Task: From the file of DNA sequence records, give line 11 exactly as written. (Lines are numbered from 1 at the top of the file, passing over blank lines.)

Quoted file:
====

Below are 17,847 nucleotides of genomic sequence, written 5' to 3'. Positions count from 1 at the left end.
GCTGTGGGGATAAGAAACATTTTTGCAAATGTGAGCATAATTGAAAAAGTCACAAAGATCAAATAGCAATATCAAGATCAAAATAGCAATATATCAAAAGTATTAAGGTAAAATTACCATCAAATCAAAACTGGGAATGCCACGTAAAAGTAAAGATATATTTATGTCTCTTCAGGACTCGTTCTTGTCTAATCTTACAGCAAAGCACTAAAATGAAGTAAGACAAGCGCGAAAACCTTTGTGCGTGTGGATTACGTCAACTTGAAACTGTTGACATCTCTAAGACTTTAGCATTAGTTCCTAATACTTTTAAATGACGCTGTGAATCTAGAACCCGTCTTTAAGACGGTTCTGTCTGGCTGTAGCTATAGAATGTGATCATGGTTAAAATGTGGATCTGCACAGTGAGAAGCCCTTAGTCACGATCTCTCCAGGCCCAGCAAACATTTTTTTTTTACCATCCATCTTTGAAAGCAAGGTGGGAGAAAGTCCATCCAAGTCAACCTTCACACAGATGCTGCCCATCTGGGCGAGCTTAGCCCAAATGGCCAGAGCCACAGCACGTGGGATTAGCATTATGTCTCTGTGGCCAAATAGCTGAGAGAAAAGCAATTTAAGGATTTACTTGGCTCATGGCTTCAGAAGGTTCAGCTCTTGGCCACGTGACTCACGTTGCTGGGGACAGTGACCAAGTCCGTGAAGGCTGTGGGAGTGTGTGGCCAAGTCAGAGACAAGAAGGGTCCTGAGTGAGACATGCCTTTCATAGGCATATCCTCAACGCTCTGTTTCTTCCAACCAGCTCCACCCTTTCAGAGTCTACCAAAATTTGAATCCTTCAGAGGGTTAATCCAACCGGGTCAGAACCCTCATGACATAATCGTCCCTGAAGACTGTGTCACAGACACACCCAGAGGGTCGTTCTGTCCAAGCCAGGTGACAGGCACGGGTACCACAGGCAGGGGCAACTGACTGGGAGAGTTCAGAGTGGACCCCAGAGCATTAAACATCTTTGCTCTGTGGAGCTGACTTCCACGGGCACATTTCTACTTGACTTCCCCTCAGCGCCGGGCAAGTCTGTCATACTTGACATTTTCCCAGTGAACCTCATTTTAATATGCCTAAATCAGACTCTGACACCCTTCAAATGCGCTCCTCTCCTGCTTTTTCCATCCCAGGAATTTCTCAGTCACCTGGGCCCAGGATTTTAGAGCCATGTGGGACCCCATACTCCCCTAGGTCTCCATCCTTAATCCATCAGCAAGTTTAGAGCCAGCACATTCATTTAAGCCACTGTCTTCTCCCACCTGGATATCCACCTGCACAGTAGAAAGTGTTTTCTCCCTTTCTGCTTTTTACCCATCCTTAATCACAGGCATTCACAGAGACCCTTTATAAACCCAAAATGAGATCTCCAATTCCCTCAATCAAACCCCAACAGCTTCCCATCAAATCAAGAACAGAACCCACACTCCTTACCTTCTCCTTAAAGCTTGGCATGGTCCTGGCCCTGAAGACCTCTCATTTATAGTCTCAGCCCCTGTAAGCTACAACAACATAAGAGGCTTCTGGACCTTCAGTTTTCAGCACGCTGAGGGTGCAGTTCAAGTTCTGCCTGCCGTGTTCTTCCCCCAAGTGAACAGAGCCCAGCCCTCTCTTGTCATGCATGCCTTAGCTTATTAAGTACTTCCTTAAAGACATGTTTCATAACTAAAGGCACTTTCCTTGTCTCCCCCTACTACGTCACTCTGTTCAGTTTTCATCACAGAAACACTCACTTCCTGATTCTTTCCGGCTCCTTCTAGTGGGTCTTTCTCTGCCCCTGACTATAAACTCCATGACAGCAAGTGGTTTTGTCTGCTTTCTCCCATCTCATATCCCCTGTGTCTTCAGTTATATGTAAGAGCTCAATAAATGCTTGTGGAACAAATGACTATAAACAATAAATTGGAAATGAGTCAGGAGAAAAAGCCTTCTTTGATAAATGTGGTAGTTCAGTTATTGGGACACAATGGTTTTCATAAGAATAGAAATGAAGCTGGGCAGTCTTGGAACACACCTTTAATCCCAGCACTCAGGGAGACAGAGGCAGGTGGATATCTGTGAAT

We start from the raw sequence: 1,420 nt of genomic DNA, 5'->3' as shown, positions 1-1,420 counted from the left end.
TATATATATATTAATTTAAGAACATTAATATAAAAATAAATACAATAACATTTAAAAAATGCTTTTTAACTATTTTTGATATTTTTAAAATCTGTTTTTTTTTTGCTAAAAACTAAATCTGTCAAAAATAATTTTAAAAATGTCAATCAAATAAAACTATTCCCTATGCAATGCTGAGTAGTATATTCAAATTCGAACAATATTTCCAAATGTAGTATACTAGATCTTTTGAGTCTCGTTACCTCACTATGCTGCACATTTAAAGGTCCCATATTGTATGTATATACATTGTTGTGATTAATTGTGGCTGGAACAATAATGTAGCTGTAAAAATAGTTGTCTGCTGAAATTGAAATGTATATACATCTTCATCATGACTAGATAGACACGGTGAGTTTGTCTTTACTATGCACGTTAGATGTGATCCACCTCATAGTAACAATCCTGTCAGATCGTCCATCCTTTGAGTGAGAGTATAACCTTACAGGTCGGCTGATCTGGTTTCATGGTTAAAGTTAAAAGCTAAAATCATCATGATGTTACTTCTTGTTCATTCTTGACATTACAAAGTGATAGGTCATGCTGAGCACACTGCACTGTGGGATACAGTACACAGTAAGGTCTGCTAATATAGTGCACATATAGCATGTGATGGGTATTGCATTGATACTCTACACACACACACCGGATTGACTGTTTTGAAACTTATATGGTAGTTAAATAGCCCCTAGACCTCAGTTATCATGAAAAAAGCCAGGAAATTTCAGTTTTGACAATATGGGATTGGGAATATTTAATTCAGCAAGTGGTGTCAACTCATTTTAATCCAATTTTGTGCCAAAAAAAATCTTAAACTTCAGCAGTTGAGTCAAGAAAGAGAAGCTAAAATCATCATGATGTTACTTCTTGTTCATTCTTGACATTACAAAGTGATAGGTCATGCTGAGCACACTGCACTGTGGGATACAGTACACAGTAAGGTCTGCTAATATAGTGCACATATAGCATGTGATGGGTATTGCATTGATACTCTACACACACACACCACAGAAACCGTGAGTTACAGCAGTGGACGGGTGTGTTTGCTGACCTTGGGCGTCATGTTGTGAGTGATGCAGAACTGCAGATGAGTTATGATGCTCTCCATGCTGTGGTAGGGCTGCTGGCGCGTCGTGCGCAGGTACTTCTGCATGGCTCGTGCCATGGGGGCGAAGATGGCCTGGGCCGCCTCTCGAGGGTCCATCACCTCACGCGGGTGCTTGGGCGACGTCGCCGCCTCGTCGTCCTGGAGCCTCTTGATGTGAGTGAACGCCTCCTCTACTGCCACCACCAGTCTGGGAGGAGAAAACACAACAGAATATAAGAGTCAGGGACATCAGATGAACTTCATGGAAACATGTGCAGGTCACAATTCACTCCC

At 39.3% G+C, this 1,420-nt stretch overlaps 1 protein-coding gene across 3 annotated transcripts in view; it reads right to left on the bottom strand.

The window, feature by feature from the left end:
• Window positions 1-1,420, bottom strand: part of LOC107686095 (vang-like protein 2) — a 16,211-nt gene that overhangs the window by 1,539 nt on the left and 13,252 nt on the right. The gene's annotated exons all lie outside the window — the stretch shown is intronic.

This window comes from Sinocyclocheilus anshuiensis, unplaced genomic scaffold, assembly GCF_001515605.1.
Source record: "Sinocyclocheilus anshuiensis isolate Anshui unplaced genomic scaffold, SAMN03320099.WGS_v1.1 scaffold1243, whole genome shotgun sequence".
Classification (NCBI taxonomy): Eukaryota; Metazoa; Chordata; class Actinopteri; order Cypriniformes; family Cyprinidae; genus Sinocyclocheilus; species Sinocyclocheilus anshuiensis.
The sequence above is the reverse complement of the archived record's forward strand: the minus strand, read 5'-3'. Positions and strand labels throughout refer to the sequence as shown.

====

The sequence above is the reverse complement of the archived record's forward strand: the minus strand, read 5'-3'. Positions and strand labels throughout refer to the sequence as shown.